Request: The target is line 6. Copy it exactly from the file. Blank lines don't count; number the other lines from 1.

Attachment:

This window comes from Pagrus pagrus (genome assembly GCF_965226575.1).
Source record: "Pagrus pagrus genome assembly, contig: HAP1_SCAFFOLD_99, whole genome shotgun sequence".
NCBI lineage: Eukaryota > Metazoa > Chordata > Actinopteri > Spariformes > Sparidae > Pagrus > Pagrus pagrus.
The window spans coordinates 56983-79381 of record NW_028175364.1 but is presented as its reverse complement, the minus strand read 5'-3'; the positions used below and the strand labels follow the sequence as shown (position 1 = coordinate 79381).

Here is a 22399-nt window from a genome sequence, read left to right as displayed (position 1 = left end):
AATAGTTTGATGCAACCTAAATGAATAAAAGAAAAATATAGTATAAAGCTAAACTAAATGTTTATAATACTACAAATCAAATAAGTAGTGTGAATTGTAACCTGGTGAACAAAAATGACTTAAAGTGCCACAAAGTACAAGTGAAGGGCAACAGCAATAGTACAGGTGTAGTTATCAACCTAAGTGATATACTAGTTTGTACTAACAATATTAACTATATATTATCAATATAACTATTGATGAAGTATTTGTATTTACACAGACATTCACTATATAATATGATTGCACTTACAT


AATAGTTTGATGCAACCTAAATGAATAAAAGAAAAATATAGTATAAAGCTAAACTAAATGTTTATAATACTACAAATCAAATAAGTAGTGTGAATTGTAACCTGGTGAACAAAAATGACTTAAAGTGCCACAAAGTACAAGTGAAGGGCAACAGCAATAGTACAGGTGTAGTTATCAACCTAAGTGATATACTAGTTTGTACTAACAATATTAACTATATATTATCAATATAACTATTGATGAAGTATTTGTATTTACACAGACATTCACTATATAATATGATTGCACTTACAT